Training with a Purpose
Training as a strategy to improve productivity and drive operational excellence
PROCESS VERSUS TASK TRAINING
Training is often viewed within the context of assisting employees in the completion of tasks as part of an individual’s duties. However, training from a strategic perspective is often overlooked. This changed in the mid 1990s when many organizations, in the US, began to define training with a purpose to improve operational excellence. Such training required “process thinking” and was a fundamental shift from the traditional “task training” an employee received to support their job. Strategic training requires a process view of the organization. It demands employees understand their role in the context of a process and how they are part of a larger system. When training is thought of as a strategy to support operational excellence, productivity benefits are realized.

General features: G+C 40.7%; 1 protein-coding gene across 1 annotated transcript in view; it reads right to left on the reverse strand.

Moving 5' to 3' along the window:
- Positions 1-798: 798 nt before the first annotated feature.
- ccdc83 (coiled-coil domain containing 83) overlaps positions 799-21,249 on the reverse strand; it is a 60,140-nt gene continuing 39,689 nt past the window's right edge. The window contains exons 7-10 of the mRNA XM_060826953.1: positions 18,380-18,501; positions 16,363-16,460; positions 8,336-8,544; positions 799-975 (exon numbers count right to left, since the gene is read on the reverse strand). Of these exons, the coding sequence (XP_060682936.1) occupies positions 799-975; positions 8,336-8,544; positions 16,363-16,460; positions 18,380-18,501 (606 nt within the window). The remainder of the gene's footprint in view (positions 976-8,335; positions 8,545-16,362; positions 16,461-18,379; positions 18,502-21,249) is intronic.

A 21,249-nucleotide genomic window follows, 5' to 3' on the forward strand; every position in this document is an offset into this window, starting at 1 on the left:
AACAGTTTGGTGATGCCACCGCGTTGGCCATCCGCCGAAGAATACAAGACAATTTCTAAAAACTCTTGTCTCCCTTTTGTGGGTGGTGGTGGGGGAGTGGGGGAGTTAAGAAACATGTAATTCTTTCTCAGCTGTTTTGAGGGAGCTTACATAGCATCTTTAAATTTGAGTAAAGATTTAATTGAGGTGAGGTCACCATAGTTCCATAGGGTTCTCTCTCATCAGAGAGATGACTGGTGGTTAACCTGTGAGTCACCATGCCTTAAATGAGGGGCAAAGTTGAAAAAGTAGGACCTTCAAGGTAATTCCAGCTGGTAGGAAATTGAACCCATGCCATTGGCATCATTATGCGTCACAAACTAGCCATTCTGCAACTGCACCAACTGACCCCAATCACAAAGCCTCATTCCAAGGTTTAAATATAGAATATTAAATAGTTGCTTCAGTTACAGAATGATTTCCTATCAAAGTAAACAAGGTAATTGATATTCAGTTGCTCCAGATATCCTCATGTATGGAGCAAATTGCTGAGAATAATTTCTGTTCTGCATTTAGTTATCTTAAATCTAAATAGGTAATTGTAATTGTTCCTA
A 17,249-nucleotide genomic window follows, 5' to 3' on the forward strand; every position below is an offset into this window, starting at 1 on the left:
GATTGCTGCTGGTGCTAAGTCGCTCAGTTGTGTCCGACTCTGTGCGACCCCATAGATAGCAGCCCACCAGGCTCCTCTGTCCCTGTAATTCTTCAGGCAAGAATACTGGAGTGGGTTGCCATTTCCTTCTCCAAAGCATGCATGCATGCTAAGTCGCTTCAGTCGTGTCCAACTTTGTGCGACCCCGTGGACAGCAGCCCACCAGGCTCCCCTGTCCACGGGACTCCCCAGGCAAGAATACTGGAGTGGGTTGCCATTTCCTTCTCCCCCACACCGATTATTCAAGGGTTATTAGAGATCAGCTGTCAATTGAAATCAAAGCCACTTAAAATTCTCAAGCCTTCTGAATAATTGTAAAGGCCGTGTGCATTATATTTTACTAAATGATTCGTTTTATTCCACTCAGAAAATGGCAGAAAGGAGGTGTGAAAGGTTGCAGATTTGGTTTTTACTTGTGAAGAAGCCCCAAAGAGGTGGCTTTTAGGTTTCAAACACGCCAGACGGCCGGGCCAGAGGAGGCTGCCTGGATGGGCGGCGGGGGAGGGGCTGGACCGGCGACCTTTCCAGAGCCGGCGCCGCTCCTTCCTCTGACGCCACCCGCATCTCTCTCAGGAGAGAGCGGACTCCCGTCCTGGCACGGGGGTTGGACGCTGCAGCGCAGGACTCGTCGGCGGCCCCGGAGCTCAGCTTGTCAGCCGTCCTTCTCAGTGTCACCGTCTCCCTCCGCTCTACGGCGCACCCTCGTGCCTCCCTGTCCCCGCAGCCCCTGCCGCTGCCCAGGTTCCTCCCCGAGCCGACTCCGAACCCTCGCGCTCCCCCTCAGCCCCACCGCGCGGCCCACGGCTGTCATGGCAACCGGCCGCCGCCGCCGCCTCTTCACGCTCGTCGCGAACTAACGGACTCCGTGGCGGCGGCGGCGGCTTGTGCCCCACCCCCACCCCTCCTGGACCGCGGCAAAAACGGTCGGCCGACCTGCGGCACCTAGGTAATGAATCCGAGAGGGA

As an example, the financial function within an organization responsible for reporting month end financial data was always late. This led to a number of difficulties in managing production and inventory. This uncertainty affected productivity negatively. Management implemented a software solution and provided task training to employees so that they would learn how to complete new tasks. Unfortunately, the capital investment did nothing to reduce the reporting time and productivity improvements were never realized. As an alternative, training was provided to the director and key employees in process thinking, mapping and charting. After the training was completed, the team mapped the existing process, collected and analyzed data, and developed an understanding of the process. Through this exercise, they identified a special cause event that accounted for 80 per cent of the delays in month end reporting. The team discovered an inexpensive solution and improved productivity. In the case described, a “special” cause event was the root of the problem for which a solution was found that improved productivity. When training teaches employees how to use “process thinking” concepts and tools to identify a “special” cause event, the opportunity to identify a remedy increases and negates new capital expenditures.